you know that in God's eyes we are ALL unworthy.


Some of my consternation comes from that. No parent should ever view their child as unworthy of their love or presence.



posted on Dec, 22 2012 @ 10:42 AM
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Originally posted by AfterInfinity
reply to post by Lazarus Short
 



you know that in God's eyes we are ALL unworthy.


Some of my consternation comes from that. No parent should ever view their child as unworthy of their love or presence.


You are correct - I forgot the balance. The balance is that we are works in progress, and God sees not only our imperfect present, but our perfect destiny. Jesus died to make it so, and He said not to hinder the little children from coming to Him, as of such was the Kingdom of Heaven.



posted on Dec, 22 2012 @ 11:20 AM
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Originally posted by Lazarus Short

Originally posted by AfterInfinity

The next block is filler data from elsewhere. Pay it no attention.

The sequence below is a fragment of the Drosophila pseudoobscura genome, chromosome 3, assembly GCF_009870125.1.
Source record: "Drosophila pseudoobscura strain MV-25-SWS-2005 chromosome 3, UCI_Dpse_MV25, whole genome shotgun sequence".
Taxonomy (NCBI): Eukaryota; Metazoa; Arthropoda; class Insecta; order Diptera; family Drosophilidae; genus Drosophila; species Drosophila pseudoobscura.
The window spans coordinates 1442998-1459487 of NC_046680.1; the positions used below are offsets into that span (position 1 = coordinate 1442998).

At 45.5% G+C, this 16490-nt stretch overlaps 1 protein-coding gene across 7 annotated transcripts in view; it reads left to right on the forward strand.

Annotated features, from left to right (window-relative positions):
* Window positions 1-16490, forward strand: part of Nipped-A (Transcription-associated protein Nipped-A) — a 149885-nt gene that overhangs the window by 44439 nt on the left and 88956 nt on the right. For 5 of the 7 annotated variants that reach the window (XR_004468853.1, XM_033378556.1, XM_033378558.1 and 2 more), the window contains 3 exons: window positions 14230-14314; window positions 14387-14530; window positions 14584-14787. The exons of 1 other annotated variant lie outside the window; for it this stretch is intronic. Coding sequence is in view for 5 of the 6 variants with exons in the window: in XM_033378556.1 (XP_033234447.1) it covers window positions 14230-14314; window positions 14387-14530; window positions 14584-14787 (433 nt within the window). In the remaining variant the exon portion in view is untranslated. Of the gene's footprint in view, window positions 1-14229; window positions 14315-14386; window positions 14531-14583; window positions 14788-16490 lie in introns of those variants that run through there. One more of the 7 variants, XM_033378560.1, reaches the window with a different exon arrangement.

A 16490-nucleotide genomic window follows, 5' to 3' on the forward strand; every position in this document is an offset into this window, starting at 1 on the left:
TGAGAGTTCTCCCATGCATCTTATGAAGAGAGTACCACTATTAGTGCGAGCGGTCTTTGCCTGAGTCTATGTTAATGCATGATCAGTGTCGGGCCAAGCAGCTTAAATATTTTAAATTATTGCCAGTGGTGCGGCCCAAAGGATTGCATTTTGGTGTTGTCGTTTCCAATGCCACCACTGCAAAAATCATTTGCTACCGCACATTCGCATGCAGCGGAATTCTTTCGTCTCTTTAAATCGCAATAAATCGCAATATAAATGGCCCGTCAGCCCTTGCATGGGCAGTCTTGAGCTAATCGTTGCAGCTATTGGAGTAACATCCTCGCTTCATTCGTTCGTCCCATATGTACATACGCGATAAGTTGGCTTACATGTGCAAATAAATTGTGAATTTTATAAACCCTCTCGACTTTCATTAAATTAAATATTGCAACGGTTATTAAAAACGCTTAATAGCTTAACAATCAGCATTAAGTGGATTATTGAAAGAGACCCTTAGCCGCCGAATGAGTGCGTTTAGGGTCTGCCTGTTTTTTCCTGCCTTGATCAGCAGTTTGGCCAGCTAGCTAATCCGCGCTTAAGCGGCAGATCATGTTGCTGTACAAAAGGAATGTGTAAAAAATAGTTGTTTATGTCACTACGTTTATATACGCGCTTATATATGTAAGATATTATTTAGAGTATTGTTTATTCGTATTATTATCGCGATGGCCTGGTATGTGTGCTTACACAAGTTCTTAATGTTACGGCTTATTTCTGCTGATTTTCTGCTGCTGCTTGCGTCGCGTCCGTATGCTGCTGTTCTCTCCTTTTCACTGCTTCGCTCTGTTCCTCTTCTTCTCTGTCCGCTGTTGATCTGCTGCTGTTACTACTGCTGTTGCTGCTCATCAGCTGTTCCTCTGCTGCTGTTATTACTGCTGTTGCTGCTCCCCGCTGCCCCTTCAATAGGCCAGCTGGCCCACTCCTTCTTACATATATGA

reply to post by Lazarus Short
 



you know that in God's eyes we are ALL unworthy.


Some of my consternation comes from that. No parent should ever view their child as unworthy of their love or presence.


You are correct - I forgot the balance. The balance is that we are works in progress, and God sees not only our imperfect present, but our perfect destiny. Jesus died to make it so, and He said not to hinder the little children from coming to Him, as of such was the Kingdom of Heaven.


You believe you are 'becoming'. You have forgotten that you are already 'being'.
If you believe you are a 'work in progress' then you do not feel complete. You are seeking to complete yourself in time.
God is 'timeless' being - this is wholeness, right here and right now.

Awake from the dream of separation:
youtu.be...

Being is seeking for being, it is a game of hide and seek.
edit on 22-12-2012 by Itisnowagain because: (no reason given)